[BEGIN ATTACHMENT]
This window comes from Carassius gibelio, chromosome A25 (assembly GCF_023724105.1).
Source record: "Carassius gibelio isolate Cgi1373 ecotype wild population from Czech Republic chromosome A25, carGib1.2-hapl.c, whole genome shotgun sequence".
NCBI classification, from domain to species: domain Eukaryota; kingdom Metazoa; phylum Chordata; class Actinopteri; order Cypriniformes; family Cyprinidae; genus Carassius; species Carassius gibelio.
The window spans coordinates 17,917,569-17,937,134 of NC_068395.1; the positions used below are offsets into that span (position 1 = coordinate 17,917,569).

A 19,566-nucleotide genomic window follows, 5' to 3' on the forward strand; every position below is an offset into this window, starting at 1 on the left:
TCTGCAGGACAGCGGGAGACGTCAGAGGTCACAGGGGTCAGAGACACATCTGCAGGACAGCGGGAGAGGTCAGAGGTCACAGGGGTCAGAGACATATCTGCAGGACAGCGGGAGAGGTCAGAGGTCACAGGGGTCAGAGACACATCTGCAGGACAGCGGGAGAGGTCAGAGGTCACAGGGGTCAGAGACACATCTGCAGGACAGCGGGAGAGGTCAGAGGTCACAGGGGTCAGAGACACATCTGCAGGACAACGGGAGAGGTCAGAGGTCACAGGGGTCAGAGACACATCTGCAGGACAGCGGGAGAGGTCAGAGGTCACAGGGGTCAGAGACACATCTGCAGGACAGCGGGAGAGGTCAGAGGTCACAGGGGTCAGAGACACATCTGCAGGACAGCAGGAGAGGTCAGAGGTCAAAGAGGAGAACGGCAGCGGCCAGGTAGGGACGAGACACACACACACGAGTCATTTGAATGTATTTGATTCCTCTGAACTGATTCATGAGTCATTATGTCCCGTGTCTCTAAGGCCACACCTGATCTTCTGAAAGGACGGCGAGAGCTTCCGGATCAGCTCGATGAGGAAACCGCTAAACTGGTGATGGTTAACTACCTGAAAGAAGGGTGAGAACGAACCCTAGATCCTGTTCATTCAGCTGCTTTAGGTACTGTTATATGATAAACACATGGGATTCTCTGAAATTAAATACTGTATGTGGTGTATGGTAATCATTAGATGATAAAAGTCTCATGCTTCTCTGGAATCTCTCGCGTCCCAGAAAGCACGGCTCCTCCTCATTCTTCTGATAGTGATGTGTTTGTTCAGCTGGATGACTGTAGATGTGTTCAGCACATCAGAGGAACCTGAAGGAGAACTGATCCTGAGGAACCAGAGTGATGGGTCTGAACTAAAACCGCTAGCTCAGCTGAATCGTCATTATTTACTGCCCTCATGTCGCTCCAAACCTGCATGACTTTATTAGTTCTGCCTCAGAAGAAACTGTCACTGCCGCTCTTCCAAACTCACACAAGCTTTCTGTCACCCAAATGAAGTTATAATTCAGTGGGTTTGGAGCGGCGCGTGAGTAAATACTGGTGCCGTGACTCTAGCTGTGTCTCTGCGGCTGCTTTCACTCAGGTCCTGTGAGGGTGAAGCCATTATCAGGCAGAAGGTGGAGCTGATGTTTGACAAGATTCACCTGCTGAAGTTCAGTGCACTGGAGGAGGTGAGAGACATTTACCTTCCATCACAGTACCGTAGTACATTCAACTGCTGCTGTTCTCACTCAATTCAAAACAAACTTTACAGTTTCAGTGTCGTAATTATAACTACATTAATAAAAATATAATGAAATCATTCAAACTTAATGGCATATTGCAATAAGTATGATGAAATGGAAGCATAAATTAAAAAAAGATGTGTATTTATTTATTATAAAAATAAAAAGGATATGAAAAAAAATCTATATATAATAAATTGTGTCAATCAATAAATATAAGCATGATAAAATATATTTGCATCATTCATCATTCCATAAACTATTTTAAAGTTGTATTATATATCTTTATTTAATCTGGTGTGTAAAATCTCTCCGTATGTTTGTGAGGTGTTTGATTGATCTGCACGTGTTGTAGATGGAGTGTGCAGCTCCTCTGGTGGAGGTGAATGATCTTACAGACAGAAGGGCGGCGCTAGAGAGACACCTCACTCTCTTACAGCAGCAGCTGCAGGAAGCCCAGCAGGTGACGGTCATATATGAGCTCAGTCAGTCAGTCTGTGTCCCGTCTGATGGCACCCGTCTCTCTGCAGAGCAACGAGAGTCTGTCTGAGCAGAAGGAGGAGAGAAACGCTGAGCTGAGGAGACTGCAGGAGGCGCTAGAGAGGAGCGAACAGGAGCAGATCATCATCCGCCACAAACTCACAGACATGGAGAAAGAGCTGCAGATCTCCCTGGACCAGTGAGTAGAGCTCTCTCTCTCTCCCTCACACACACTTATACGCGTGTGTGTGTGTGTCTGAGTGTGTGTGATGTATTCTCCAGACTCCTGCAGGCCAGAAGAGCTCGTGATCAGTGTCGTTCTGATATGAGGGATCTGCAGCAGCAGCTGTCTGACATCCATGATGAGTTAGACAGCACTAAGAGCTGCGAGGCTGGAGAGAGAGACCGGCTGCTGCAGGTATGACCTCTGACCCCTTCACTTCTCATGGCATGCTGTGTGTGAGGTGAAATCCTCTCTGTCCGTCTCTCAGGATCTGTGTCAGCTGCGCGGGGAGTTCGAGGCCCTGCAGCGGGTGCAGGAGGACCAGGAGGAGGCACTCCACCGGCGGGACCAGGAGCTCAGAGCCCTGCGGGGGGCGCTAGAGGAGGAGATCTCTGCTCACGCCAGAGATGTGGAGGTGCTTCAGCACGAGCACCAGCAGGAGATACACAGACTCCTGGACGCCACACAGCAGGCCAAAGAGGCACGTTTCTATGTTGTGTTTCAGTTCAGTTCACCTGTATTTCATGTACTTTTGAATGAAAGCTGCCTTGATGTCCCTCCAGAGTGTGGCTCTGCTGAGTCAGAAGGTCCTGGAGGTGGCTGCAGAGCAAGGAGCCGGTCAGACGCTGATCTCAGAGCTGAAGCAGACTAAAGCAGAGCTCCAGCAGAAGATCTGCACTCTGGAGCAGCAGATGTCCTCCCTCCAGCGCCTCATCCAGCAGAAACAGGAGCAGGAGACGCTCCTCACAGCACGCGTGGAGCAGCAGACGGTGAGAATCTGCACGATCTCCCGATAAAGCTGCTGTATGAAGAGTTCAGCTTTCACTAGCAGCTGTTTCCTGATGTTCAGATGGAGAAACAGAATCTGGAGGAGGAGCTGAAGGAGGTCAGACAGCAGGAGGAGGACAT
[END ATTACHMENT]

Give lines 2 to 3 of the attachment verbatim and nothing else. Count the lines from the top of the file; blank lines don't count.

Source record: "Carassius gibelio isolate Cgi1373 ecotype wild population from Czech Republic chromosome A25, carGib1.2-hapl.c, whole genome shotgun sequence".
NCBI classification, from domain to species: domain Eukaryota; kingdom Metazoa; phylum Chordata; class Actinopteri; order Cypriniformes; family Cyprinidae; genus Carassius; species Carassius gibelio.